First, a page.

Milan is known as Italy’s fashion and business capital, but as a leisure destination like Florence, Rome and Venice? Not so much — at least according to Maurizio Naro, the president of the Provincial Hotel Association of Milan. He said Milan “is typically thought of as a place for business, not vacation, and international tourists tended to not include a visit to the city as part of their grand tour to Italy.”
Lately, however, this trend seems to be changing. According to data from the association, which represents 200, or about half, of the city’s hotels or the equivalent of 15,000 rooms, the average length of stay in Milan has doubled in the last two years to two days. Hotels say much of the increase is coming from a growing number of leisure travelers.
Some hoteliers say Milan’s recent appeal as a vacation destination is because the city hosted the World Expo with the theme “Feeding the Planet, Energy for Life” in 2015. “The Expo put Milan in the limelight, and we started to see more people who wanted to stay and explore the city instead of just passing through it,” said Luca Finardi, the general manager of the Mandarin Oriental, Milan.
While “The Last Supper” by Leonardo da Vinci and the Gothic-style Duomo may be Milan’s best-known attractions, several new and innovative tours give travelers additional incentives to linger in town.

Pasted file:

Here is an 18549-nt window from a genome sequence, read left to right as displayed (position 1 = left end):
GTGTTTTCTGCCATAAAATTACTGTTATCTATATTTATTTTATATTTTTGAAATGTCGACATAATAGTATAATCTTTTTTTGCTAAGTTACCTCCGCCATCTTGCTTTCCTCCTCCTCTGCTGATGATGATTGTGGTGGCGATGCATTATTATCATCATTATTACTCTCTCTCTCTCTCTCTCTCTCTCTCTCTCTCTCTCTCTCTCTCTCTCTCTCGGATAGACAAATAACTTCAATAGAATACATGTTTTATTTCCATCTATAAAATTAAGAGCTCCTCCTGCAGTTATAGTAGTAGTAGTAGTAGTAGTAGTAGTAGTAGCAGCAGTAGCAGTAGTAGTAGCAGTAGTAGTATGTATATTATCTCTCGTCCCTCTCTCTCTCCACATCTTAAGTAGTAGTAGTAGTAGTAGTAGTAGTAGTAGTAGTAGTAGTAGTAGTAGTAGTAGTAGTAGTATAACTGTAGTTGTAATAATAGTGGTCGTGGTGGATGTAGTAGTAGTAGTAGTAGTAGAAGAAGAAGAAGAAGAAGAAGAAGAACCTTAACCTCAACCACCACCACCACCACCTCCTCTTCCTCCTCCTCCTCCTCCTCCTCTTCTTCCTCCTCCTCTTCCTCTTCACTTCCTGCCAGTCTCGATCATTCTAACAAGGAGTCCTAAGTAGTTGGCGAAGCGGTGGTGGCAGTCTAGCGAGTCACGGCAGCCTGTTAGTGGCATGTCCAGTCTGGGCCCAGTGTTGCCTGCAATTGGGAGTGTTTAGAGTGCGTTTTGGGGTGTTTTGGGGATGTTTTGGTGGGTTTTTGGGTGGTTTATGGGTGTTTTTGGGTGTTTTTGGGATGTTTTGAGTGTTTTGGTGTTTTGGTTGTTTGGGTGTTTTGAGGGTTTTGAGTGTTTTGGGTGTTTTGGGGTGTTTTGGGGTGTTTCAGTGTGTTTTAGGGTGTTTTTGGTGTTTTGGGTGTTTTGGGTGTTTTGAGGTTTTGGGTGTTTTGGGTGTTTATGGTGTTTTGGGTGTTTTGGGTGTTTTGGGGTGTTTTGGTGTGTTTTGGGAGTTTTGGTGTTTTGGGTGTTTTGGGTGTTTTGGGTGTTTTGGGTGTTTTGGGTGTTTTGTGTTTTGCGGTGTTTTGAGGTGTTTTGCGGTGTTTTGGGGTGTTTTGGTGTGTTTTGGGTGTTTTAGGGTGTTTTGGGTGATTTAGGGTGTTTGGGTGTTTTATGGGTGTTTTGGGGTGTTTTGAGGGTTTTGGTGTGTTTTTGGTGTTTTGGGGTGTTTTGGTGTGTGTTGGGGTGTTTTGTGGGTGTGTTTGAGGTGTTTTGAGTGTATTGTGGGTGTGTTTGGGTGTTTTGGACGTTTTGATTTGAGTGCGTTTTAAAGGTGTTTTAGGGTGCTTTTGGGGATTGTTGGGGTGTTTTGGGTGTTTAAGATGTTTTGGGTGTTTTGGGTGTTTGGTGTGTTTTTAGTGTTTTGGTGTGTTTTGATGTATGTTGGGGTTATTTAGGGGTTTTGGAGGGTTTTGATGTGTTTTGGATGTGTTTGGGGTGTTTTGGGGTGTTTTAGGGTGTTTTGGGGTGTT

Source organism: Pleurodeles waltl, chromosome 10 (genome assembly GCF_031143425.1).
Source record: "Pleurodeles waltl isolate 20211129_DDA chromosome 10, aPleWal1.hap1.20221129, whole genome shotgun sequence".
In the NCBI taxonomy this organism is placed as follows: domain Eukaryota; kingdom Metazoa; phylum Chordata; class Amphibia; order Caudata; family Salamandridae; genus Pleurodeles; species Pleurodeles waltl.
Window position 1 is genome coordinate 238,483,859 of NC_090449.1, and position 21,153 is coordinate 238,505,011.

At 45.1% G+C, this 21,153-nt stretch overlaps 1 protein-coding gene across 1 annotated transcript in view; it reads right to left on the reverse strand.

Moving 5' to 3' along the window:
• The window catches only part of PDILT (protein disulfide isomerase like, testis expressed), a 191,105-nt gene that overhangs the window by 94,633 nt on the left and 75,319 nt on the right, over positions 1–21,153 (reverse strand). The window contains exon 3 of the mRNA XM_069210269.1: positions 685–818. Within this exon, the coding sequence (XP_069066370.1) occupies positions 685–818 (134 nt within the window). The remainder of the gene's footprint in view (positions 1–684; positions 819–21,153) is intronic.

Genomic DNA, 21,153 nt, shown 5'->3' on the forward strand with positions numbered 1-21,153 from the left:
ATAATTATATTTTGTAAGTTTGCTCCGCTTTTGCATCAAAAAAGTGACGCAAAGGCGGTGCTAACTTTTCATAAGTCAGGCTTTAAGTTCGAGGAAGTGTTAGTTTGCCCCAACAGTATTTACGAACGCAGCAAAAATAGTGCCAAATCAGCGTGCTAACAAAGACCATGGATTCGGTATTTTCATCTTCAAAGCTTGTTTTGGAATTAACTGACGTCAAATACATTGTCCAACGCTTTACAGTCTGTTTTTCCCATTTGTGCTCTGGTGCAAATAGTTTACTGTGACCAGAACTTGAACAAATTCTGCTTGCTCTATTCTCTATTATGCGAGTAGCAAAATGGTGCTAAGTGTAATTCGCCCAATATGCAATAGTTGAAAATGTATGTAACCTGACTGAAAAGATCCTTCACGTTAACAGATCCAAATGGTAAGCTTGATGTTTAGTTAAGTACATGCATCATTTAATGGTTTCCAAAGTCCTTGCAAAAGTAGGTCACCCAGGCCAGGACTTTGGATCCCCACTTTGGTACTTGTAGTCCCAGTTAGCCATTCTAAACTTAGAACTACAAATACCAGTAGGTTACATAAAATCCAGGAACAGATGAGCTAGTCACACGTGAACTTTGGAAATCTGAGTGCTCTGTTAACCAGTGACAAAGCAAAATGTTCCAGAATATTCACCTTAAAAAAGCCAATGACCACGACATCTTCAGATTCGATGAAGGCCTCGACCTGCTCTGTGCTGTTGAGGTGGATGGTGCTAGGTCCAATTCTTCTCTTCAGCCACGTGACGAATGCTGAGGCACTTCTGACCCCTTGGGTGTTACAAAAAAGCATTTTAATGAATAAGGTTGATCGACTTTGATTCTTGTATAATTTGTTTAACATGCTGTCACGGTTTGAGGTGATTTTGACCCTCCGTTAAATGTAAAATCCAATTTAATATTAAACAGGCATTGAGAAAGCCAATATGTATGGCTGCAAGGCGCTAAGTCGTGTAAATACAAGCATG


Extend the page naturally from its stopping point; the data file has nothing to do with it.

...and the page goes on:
The leather tour from Elesta Travel is an opportunity to learn about Italy’s long history of producing artisan leather goods. The two-and-a-half-hour guided excursion begins at the Bagatti Valsecchi Museum, which has a notable collection of handmade Italian leather goods from the 15th and 16th centuries. Also included is a visit to a shoe atelier where artisans continue to maintain the centuries-old tradition of hand-stitching footwear; there is an option to visit an additional atelier specializing in precious leathers like ostrich. Information at email@example.com; 350 euros, or $400, for up to eight people.
Fashion fans may appreciate the Altagamma Ermenegildo Zegna experience, offered in partnership with the Altagamma Foundation, a group that promotes Italian brands. The excursion is at the Ermenegildo Zegna flagship store in the center of Milan. Guests will meet the director of retail, Vittorio Proietti, who will relay the history of the fashion house, which is more than a century old. Then, in the store’s couture room, they will see a private fashion show highlighting the latest Zegna men’s and women’s collections. Similar Altagamma tours are available in Milan for six other brands including the fashion house Gucci and the housewares company Alessi. Prices from 1,200 euros. Book by emailing firstname.lastname@example.org.
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